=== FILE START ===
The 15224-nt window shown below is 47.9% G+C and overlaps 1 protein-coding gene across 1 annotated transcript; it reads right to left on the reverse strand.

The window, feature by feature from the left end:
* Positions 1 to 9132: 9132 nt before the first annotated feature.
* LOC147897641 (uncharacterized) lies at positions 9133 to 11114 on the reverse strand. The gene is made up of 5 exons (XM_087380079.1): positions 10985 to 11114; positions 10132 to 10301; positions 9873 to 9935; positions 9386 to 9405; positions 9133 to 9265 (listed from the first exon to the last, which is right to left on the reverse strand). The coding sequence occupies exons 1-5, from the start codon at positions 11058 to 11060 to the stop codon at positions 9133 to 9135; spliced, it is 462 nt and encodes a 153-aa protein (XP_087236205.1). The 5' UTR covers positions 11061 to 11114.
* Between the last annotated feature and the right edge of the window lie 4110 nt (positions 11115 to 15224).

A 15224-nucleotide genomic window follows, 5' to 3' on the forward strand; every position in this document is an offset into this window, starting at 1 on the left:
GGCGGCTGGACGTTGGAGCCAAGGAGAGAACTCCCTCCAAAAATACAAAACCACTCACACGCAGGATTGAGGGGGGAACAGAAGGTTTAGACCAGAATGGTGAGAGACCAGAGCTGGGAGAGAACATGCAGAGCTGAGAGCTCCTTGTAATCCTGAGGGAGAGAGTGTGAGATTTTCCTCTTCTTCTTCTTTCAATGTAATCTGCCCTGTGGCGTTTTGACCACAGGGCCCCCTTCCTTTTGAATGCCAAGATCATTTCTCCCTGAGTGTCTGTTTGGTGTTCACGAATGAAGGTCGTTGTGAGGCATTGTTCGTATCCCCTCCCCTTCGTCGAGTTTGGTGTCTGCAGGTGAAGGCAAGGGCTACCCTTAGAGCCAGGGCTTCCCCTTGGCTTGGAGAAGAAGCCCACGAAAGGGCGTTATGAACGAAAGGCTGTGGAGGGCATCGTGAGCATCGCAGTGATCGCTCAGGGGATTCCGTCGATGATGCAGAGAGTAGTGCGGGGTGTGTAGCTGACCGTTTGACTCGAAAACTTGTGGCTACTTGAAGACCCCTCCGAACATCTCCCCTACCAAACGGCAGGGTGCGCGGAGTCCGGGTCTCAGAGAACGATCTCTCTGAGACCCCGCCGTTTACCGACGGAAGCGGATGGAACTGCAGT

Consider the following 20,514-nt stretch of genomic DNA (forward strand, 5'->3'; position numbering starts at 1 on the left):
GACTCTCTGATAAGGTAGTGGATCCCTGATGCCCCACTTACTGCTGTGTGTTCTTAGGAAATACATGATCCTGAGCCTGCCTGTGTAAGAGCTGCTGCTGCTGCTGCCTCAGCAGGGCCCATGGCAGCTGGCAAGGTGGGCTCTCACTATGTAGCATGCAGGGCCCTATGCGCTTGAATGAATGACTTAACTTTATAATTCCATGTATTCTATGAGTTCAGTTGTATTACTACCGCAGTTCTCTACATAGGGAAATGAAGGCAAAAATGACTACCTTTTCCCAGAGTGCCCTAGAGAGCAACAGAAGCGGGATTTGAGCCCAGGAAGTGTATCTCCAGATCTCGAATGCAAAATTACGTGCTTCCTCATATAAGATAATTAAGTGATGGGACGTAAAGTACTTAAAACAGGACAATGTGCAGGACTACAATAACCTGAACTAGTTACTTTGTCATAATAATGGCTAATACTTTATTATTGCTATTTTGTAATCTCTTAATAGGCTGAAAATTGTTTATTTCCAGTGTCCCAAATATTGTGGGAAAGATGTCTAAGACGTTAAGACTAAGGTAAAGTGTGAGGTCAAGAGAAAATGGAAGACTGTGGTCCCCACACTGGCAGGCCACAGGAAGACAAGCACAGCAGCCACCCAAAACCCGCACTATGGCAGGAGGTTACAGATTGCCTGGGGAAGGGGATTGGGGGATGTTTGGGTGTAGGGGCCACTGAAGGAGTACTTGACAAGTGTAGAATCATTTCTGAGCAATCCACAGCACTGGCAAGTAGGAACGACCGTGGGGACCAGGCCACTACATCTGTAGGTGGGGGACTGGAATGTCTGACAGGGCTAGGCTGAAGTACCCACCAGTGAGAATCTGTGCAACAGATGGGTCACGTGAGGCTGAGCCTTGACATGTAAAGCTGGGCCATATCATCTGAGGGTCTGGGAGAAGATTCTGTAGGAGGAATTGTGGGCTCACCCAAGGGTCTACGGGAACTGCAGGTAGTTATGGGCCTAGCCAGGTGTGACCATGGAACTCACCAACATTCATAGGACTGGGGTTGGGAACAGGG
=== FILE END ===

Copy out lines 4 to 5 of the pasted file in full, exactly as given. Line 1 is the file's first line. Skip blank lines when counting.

* LOC147897641 (uncharacterized) lies at positions 9133 to 11114 on the reverse strand. The gene is made up of 5 exons (XM_087380079.1): positions 10985 to 11114; positions 10132 to 10301; positions 9873 to 9935; positions 9386 to 9405; positions 9133 to 9265 (listed from the first exon to the last, which is right to left on the reverse strand). The coding sequence occupies exons 1-5, from the start codon at positions 11058 to 11060 to the stop codon at positions 9133 to 9135; spliced, it is 462 nt and encodes a 153-aa protein (XP_087236205.1). The 5' UTR covers positions 11061 to 11114.
* Between the last annotated feature and the right edge of the window lie 4110 nt (positions 11115 to 15224).